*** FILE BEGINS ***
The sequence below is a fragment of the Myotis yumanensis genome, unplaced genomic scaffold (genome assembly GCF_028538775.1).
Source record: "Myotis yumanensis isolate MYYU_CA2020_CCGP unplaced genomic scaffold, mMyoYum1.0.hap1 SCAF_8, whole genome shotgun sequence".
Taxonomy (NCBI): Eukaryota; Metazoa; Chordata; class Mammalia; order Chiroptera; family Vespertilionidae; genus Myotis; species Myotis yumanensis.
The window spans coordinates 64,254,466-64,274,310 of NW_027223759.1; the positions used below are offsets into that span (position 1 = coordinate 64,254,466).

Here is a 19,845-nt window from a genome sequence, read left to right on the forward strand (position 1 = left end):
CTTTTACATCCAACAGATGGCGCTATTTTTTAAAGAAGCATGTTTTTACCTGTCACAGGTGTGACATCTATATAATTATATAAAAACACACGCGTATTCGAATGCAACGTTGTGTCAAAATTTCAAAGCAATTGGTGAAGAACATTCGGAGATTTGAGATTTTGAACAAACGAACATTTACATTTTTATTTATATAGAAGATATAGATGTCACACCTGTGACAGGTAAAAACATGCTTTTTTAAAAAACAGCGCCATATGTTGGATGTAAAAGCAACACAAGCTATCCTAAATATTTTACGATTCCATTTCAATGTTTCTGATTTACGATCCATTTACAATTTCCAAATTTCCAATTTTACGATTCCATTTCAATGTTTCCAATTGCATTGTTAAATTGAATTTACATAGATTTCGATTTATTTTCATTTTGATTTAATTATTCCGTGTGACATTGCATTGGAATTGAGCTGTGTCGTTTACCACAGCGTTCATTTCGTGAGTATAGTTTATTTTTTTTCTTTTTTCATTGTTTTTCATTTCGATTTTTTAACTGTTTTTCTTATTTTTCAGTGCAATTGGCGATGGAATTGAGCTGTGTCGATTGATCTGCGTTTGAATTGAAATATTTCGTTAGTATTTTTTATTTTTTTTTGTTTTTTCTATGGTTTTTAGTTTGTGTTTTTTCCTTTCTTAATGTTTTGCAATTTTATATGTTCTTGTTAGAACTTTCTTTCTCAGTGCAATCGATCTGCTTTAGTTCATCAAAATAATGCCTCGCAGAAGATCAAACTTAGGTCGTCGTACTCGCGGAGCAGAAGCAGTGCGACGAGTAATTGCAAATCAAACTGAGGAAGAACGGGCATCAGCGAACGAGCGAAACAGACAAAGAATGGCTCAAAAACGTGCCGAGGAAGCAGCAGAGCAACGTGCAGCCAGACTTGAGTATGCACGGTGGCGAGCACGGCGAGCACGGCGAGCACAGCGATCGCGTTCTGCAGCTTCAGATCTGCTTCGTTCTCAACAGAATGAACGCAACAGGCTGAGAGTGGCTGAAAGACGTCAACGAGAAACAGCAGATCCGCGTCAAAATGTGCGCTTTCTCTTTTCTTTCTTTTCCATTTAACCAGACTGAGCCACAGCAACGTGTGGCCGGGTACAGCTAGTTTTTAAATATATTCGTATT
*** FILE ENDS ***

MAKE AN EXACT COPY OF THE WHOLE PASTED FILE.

The sequence below is a fragment of the Myotis yumanensis genome, unplaced genomic scaffold (genome assembly GCF_028538775.1).
Source record: "Myotis yumanensis isolate MYYU_CA2020_CCGP unplaced genomic scaffold, mMyoYum1.0.hap1 SCAF_8, whole genome shotgun sequence".
Taxonomy (NCBI): Eukaryota; Metazoa; Chordata; class Mammalia; order Chiroptera; family Vespertilionidae; genus Myotis; species Myotis yumanensis.
The window spans coordinates 64,254,466-64,274,310 of NW_027223759.1; the positions used below are offsets into that span (position 1 = coordinate 64,254,466).

Here is a 19,845-nt window from a genome sequence, read left to right on the forward strand (position 1 = left end):
CTTTTACATCCAACAGATGGCGCTATTTTTTAAAGAAGCATGTTTTTACCTGTCACAGGTGTGACATCTATATAATTATATAAAAACACACGCGTATTCGAATGCAACGTTGTGTCAAAATTTCAAAGCAATTGGTGAAGAACATTCGGAGATTTGAGATTTTGAACAAACGAACATTTACATTTTTATTTATATAGAAGATATAGATGTCACACCTGTGACAGGTAAAAACATGCTTTTTTAAAAAACAGCGCCATATGTTGGATGTAAAAGCAACACAAGCTATCCTAAATATTTTACGATTCCATTTCAATGTTTCTGATTTACGATCCATTTACAATTTCCAAATTTCCAATTTTACGATTCCATTTCAATGTTTCCAATTGCATTGTTAAATTGAATTTACATAGATTTCGATTTATTTTCATTTTGATTTAATTATTCCGTGTGACATTGCATTGGAATTGAGCTGTGTCGTTTACCACAGCGTTCATTTCGTGAGTATAGTTTATTTTTTTTCTTTTTTCATTGTTTTTCATTTCGATTTTTTAACTGTTTTTCTTATTTTTCAGTGCAATTGGCGATGGAATTGAGCTGTGTCGATTGATCTGCGTTTGAATTGAAATATTTCGTTAGTATTTTTTATTTTTTTTTGTTTTTTCTATGGTTTTTAGTTTGTGTTTTTTCCTTTCTTAATGTTTTGCAATTTTATATGTTCTTGTTAGAACTTTCTTTCTCAGTGCAATCGATCTGCTTTAGTTCATCAAAATAATGCCTCGCAGAAGATCAAACTTAGGTCGTCGTACTCGCGGAGCAGAAGCAGTGCGACGAGTAATTGCAAATCAAACTGAGGAAGAACGGGCATCAGCGAACGAGCGAAACAGACAAAGAATGGCTCAAAAACGTGCCGAGGAAGCAGCAGAGCAACGTGCAGCCAGACTTGAGTATGCACGGTGGCGAGCACGGCGAGCACGGCGAGCACAGCGATCGCGTTCTGCAGCTTCAGATCTGCTTCGTTCTCAACAGAATGAACGCAACAGGCTGAGAGTGGCTGAAAGACGTCAACGAGAAACAGCAGATCCGCGTCAAAATGTGCGCTTTCTCTTTTCTTTCTTTTCCATTTAACCAGACTGAGCCACAGCAACGTGTGGCCGGGTACAGCTAGTTTTTAAATATATTCGTATT